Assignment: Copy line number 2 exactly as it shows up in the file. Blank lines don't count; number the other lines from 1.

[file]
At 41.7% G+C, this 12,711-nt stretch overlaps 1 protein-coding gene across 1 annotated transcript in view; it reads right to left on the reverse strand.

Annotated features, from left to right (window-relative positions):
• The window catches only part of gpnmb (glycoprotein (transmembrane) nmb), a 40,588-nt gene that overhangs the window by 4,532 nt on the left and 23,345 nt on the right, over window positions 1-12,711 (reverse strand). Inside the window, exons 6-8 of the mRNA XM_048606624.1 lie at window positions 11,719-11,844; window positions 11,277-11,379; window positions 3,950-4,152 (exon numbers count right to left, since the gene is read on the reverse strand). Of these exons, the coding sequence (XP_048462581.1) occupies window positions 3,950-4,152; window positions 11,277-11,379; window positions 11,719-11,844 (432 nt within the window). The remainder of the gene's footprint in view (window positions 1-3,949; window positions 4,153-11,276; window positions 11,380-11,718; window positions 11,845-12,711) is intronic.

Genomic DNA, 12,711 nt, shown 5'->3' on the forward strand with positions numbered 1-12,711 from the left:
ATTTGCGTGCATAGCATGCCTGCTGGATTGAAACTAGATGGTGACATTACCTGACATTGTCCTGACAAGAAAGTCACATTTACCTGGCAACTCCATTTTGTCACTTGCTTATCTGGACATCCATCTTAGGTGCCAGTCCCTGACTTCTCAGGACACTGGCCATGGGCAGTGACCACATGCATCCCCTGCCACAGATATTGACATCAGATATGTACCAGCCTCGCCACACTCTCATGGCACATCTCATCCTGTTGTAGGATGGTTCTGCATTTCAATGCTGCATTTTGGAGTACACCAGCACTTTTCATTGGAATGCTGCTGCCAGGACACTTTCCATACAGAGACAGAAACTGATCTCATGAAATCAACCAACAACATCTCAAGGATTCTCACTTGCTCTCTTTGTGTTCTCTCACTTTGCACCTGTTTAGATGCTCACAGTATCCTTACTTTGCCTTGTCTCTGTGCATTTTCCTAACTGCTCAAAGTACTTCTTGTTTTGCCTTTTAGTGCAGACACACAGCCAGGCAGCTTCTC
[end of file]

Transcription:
Annotated features, from left to right (window-relative positions):